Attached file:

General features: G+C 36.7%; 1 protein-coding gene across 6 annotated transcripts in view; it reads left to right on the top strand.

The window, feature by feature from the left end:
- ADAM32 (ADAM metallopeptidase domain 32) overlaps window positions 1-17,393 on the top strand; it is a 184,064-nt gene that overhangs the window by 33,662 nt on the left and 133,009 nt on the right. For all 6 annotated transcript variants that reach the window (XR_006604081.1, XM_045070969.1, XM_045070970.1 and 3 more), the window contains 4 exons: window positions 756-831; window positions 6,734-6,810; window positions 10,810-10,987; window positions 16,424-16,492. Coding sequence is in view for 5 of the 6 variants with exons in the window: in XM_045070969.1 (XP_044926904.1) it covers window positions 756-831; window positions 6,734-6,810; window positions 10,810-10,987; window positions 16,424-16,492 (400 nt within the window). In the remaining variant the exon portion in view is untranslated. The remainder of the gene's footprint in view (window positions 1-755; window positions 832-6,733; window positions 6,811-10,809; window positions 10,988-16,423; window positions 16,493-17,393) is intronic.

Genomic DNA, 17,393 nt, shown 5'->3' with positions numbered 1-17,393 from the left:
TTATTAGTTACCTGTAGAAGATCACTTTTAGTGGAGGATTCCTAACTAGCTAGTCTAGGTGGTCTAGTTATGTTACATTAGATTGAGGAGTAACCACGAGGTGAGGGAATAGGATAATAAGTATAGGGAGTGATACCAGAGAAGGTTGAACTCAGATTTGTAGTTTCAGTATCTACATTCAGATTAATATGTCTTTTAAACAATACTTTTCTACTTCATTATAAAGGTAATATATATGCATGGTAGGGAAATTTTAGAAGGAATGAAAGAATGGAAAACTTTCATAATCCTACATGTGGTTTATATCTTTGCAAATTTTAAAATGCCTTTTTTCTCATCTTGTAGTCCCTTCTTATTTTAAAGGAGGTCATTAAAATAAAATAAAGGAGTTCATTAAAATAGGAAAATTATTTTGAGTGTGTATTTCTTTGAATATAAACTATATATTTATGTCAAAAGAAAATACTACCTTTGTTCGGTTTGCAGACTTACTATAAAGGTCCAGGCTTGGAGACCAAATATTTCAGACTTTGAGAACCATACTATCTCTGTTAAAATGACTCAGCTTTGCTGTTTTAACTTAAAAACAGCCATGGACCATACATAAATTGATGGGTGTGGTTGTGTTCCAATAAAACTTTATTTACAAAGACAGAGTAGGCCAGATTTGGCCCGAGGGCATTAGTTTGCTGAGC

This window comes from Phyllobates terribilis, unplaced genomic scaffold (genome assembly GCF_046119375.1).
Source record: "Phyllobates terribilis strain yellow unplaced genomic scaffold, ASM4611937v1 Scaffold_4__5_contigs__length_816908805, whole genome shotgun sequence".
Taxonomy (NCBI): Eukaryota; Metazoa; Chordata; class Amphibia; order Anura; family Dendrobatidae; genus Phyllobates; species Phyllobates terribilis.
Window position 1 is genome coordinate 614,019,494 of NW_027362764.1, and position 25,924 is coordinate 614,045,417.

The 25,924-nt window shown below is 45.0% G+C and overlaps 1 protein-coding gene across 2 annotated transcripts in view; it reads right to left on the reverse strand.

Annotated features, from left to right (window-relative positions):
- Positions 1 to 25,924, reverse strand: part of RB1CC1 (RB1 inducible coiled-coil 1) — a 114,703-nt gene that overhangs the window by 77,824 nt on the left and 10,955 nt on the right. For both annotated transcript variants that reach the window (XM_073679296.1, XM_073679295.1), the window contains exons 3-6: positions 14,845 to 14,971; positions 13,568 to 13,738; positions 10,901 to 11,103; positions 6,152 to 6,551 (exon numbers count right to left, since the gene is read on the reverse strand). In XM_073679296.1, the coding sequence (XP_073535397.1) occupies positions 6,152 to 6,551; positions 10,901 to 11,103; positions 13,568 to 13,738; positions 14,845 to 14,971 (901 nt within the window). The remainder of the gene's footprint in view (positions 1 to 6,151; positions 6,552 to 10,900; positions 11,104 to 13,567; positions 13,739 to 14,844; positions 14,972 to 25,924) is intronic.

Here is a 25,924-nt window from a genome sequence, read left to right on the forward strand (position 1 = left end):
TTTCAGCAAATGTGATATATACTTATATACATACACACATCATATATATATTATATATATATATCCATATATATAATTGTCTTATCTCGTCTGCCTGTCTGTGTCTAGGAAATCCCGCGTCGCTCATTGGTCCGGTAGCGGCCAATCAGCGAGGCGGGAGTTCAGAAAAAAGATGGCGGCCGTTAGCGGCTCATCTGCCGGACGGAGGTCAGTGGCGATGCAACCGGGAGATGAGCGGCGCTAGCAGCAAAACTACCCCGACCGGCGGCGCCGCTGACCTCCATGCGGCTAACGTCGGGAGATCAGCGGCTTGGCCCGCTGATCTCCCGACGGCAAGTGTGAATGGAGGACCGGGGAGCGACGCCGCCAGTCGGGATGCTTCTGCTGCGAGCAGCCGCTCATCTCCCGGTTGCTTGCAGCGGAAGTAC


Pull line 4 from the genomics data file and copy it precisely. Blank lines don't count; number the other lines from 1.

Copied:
Genomic DNA, 17,393 nt, shown 5'->3' with positions numbered 1-17,393 from the left: